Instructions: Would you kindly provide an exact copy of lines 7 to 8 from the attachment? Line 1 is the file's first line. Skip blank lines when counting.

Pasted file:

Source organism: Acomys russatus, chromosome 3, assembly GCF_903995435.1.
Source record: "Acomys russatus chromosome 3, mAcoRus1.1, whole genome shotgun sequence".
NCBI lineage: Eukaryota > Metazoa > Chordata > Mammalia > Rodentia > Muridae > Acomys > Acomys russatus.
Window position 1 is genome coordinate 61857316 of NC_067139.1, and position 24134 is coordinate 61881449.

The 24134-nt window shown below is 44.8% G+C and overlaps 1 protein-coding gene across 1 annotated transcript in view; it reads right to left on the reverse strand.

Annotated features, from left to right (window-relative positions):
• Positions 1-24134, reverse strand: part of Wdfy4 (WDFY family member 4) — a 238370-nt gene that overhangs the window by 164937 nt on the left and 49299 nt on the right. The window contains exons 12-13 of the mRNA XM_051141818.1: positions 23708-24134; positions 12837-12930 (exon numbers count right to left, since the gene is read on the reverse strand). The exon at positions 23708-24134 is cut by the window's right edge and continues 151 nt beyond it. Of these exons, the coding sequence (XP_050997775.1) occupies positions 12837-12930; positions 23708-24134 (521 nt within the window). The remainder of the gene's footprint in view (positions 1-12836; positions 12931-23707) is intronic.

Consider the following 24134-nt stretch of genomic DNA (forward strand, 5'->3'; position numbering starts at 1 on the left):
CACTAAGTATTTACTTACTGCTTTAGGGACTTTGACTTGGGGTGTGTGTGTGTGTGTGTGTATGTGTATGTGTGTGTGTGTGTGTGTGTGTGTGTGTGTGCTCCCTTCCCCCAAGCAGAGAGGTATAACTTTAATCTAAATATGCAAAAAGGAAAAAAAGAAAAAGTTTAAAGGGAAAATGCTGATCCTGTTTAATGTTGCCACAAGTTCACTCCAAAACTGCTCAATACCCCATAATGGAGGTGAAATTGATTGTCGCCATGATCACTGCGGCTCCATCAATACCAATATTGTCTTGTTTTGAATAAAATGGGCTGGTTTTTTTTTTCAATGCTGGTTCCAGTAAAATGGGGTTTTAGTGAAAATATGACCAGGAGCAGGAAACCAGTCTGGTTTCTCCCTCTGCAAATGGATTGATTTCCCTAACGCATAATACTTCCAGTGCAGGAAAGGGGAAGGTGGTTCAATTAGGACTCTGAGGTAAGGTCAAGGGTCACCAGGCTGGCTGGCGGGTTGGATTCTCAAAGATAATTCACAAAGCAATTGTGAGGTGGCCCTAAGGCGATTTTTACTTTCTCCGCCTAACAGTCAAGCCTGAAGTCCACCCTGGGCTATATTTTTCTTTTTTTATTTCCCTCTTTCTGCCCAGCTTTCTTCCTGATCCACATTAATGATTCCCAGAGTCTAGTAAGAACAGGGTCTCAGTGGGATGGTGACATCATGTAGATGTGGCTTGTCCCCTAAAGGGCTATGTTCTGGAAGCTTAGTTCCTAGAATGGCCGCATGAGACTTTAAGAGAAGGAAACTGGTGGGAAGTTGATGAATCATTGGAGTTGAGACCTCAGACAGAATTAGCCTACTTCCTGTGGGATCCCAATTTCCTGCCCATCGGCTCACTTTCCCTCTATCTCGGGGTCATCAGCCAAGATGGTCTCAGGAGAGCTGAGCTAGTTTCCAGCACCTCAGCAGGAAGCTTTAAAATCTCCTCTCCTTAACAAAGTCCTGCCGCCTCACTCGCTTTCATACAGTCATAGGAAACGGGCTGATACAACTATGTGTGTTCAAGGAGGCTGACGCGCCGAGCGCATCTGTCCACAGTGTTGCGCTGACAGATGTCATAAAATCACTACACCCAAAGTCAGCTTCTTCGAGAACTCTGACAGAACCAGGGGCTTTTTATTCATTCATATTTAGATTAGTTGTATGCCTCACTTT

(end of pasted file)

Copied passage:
• Positions 1-24134, reverse strand: part of Wdfy4 (WDFY family member 4) — a 238370-nt gene that overhangs the window by 164937 nt on the left and 49299 nt on the right. The window contains exons 12-13 of the mRNA XM_051141818.1: positions 23708-24134; positions 12837-12930 (exon numbers count right to left, since the gene is read on the reverse strand). The exon at positions 23708-24134 is cut by the window's right edge and continues 151 nt beyond it. Of these exons, the coding sequence (XP_050997775.1) occupies positions 12837-12930; positions 23708-24134 (521 nt within the window). The remainder of the gene's footprint in view (positions 1-12836; positions 12931-23707) is intronic.

Consider the following 24134-nt stretch of genomic DNA (forward strand, 5'->3'; position numbering starts at 1 on the left):